You never know when you're making a memory.
~ Rickie Lee Jones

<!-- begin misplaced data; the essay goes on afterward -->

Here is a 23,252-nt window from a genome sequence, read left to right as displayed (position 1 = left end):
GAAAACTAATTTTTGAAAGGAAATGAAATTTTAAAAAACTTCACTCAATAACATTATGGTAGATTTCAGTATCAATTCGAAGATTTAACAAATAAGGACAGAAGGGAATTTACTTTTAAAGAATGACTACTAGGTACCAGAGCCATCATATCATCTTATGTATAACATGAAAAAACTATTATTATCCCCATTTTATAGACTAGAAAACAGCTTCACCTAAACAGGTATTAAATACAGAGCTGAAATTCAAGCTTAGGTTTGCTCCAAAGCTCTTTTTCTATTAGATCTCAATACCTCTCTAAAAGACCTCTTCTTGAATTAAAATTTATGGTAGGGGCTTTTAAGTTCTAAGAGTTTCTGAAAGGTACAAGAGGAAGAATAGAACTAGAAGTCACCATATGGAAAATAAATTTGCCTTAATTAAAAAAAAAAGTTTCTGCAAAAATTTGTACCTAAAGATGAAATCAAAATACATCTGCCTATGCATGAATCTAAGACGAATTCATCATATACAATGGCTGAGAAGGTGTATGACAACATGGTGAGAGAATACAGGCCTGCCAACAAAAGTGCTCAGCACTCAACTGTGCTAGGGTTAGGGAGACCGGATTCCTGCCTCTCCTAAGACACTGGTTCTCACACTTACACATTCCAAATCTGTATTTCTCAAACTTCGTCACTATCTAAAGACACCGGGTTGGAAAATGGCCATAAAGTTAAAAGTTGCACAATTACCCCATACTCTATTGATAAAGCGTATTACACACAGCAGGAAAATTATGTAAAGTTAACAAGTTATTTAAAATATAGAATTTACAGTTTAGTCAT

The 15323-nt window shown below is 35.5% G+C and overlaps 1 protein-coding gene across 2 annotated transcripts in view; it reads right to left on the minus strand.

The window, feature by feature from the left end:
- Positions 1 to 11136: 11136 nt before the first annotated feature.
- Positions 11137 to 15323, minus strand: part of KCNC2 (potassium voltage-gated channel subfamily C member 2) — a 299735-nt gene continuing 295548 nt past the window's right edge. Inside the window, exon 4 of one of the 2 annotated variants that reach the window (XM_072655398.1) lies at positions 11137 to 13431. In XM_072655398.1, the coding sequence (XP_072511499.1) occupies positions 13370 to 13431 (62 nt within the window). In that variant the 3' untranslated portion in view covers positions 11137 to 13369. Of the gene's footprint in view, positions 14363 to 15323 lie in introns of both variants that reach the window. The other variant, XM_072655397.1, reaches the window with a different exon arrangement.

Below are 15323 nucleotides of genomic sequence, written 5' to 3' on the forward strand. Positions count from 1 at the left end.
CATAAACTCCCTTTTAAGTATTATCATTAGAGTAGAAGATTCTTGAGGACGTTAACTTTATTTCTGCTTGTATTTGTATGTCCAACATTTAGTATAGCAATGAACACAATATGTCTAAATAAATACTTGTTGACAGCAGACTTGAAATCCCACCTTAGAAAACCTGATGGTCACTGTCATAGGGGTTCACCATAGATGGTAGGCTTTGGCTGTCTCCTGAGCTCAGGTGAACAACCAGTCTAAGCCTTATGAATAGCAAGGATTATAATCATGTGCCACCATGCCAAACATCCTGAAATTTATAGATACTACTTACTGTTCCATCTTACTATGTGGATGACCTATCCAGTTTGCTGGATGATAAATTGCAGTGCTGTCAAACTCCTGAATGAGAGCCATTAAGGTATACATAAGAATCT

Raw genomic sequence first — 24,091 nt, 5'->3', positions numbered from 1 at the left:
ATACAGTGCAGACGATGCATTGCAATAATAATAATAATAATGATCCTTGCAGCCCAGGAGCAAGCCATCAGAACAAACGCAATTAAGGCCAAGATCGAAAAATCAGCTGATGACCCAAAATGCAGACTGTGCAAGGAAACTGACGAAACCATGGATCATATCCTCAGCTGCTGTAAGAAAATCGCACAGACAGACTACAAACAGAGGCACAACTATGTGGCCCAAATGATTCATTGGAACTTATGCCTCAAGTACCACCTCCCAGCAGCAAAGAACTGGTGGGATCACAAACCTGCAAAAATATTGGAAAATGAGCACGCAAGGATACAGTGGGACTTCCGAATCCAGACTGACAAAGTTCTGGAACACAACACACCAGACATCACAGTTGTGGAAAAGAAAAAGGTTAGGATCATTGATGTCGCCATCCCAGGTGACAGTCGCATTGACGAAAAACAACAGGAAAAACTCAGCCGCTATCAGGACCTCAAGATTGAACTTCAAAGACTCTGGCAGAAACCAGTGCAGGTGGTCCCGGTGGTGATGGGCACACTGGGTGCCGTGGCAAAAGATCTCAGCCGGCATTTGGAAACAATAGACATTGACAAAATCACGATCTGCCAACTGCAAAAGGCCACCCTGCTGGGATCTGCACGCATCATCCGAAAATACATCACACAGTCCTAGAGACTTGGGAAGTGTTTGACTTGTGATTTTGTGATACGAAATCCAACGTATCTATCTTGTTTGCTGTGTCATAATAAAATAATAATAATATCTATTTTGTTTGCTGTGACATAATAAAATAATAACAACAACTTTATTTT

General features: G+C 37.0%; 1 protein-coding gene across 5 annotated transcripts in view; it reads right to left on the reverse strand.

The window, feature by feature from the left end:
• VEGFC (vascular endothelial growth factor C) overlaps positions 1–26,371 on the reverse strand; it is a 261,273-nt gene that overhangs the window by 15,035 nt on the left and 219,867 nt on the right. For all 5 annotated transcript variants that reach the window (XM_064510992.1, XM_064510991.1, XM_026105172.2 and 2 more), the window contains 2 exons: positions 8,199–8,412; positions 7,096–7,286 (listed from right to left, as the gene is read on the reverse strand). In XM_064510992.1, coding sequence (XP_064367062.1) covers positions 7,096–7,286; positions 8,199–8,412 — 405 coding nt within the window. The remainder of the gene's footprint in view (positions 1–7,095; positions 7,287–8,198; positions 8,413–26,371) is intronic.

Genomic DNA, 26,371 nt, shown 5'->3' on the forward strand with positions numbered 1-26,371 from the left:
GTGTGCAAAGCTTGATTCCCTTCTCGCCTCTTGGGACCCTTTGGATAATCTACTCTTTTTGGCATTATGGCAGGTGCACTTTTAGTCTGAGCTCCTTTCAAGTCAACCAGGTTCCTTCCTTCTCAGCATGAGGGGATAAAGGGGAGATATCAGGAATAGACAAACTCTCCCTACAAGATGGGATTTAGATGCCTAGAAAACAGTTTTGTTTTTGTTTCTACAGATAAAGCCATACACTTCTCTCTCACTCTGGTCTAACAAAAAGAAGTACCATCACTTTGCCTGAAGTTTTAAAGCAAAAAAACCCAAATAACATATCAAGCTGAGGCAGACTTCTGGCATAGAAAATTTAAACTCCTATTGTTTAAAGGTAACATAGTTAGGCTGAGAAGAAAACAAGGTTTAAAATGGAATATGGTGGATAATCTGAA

Today one of my former patients was laid to rest. I promised to officiate her funeral service and even though I left my hospice position in June, I kept that promise. She was a real fighter who had been been sick for years, but there was still an element of shock when she died. She had WAY more than nine lives and I guess I imagined she'd fight forever, but of course that doesn't happen in the real world. Her nurse and her social worker were there to say good bye. I worked with both of them and consider them friends; we had many meetings on how to best help and support this very sick lady. It was great to see them and catch up a bit, but I've been weepy and sad since then. Not because of the death. Her death was a blessing and something she wished for every day. When she was finally ready to shed her broken body and set her spirit free, I was happy that her suffering was over. My sadness came from seeing former co-workers that I love and respect and realizing, yet again, that I'm no longer making a difference. Maybe that's too large of a statement; we all make a difference every day, even if we're not aware of it. I'm no longer making a difference to patients and families at the end of life. It's what I've done for 13 years, I love hospice ministry, and I'm good at it. And I'm out of work. I have no regrets for leaving hospice because I was starting a new job and had an exciting new position...or so I thought. 28 days later I'm unemployed and it's been five months now. I miss my friends and the relationships built with patients and their loved ones. I miss having a reason to get out of bed in the morning, and I miss going to sleep at night with the knowledge that I made a difference to someone, somewhere. I know I made a difference today and that's a good feeling. I don't know what I'll be doing in the future or where I'll be doing it, but today I made a difference. God speed, Marilyn. YOU made a difference in my life and I'll never forget you.